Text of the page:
The office not only expressed its unwillingness to forward the letter to the prime minister, but also asked 10 Downing Street, the official residence and office of the British prime minister, not to arrange a meeting between the prime minster and the archbishop.
Though the message was political in nature, the response the British government gave was religious in nature.
“The Anglican Church in Uganda has suffered considerable persecution at Amin’s hands. We do not want to take any action which might put its members at risk at home. Archbishop Wani is acting under instructions as an emissary of Amin for a political purpose. In these circumstances Dr Owen recommends against the prime minister or any other minister receiving the Archbishop,” the foreign office wrote.
Despite this stand, the foreign office wanted to strike a balance between not offending the Anglican community in Uganda and giving Amin a propaganda tool.
“Archbishop Wani should be received by a private secretary at No. 10. This would show that the prime minister had responded out of courtesy to the archbishop but need not involve any discussion of substance. The private secretary could simply take note of whatever Archbishop Wani had to say and at the most explain that any move towards re-establishing relations would depend on the human rights situation in Uganda,” the foreign office advised the prime minister’s office.
However, Amin must have chosen a wrong channel through which to revive the diplomatic relations. At the time of the Lambeth Conference, the Archbishop of Canterbury was Frederick Donald Coggan who had less than a year earlier made his feelings towards Amin known.
His stand towards Amin was quoted in an American church newspaper, The Living Church. In their October 30, 1977, edition the paper stated that shortly after the prelate’s death, (Archbishop Luwum) the Archbishop of Canterbury said the sooner president Amin was overthrown, the better. “I pray for the overthrowing of the (Ugandan) regime and the man (Amin) himself,” the newspaper quoted Coggan as saying.
Despite being given a low key reception at Plot 10, the meeting went ahead and there after the private secretary who had been instructed to meet the archbishop wrote, “I invited them to add anything they wished to their letter to the prime minister of August 4. In reply, they said they fully appreciated the reasons which had led Her Majesty’s Government to sever relations, but felt them to be outweighed by more compelling reasons.”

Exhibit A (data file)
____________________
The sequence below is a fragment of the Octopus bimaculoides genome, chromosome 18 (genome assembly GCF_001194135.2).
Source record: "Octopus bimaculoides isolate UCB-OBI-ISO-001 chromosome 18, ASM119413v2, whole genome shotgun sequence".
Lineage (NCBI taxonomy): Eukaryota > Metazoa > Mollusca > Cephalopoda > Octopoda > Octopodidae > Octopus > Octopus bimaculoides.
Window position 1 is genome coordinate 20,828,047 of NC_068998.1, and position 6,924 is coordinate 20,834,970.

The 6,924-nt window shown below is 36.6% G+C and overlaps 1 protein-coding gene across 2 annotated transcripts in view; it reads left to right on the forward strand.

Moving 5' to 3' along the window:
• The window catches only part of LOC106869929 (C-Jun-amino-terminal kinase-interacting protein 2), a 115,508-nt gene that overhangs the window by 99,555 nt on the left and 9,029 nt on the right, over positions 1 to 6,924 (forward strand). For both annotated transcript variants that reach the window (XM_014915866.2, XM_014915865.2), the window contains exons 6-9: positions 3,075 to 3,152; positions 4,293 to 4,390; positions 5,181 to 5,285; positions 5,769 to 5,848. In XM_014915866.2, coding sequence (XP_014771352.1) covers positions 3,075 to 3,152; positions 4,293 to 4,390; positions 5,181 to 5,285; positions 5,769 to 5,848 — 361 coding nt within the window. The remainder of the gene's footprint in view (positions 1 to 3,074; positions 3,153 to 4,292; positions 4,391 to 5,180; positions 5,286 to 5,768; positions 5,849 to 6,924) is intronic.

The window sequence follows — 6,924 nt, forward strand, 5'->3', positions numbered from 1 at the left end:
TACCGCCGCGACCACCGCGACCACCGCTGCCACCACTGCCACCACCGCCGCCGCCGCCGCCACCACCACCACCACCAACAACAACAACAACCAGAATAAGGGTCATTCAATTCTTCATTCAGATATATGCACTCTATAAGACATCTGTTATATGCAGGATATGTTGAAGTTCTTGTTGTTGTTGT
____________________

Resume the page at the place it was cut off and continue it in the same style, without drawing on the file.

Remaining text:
During their visit to Number 10, they had informed the secretary who met them that Amin had told them that he would be very glad to send an official delegation from Uganda for talks here if there was any prospect of an improvement in relations, and to meet a British delegation in Uganda subsequently. On the August 25, 1978, the Foreign and Commonwealth Office officially wrote to the Archbishop while still attending the Lambeth Conference, making clear the government’s stand on Uganda.
“We should, however, prefer to let matters rest. There is a risk that if we were to write suggesting improvements we would wish to see in Uganda, Amin would interpret this as a first step towards the resumption of relations, making renewed efforts to draw us into a dialogue,” the foreign office wrote.
“Moreover, we have to consider the position of Archbishop Wani and the members of his Church. We cannot rule out the possibility that he and the Church in Uganda would be made the scapegoat for any subsequent lack of progress in the restoration of our relations with Uganda. As it is, the Bishops have discharged their commission and can so report to Amin.”
Not wanting to put the archbishop and his followers at risk, neither the foreign and commonwealth office nor the prime minister’s office were committal to Amin’s request. Besides, they never made a formal reply to him through the archbishop.
Instead it was decided between the prime minister’s office and the foreign and commonwealth office to keep the status quo.